Randall Jarrell

(May 6, 1914 – October 14, 1965 / Nashville)

The Woman At The Washington Zoo - Poem by Randall Jarrell

The saris go by me from the embassies.

Cloth from the moon. Cloth from another planet.
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Comments about The Woman At The Washington Zoo by Randall Jarrell

  • (11/3/2014 2:44:00 PM)

    He had me right up until take the red helmet off. I thought everything up to that point superbly written and recognized. But then the last bit; No longer a sailor or worker in faded navy work clothes, he somehow morphed into some unrecognizable being shadowed by the wings of some other being we can not fathom. If modern poetry is but senseless words, then I do not care for it. I have sat in the wings too long, and have seen senselessness praised as though some great art form. Alas, I do not see the merit of Picasso either. It's all nonsense to me. The king is naked, and sometimes I fear only I can see. Perhaps I am the fool incapable of siing it. (Report) Reply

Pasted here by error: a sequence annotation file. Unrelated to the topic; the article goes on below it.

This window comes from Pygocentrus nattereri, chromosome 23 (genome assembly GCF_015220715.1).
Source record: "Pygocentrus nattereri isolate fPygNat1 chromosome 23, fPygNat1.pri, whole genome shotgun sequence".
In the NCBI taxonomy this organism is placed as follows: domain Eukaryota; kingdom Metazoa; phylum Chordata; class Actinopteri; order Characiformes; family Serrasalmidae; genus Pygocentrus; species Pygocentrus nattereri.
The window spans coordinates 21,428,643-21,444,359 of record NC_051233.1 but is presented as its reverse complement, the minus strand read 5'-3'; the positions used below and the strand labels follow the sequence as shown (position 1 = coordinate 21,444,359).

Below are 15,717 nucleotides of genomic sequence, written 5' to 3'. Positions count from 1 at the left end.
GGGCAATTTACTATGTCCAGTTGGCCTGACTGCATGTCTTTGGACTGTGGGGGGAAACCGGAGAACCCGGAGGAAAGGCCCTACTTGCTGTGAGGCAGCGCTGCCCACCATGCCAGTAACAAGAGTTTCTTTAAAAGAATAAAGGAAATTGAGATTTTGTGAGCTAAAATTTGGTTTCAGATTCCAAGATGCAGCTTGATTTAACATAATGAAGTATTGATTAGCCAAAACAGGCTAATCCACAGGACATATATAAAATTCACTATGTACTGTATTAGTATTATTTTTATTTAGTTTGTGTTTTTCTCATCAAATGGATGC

(7/26/2015 9:40:00 PM)

    What do you mean, a sailor or worker? The poem is called The Woman at the Washington Zoo. The narrator is a woman, sickened by what she has become, her blue suit pale compared to the bright saris, her soul the dead meat eaten by the vultures, longing for salvation. Nothing so modern here; similar themes have been explored throughout the arts. Try the film Revolutionary Road. You'll find the Kate Winslet character sees herself as being in the same predicament.

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  • (11/3/2013 2:44:00 AM)

    Such a great poem by the greatest critic of the 20th century. If one wants to learn to write competent poetry, this man is the one to read and study; not just his poems but the provocative things he says about poems. -LP (Report) Reply

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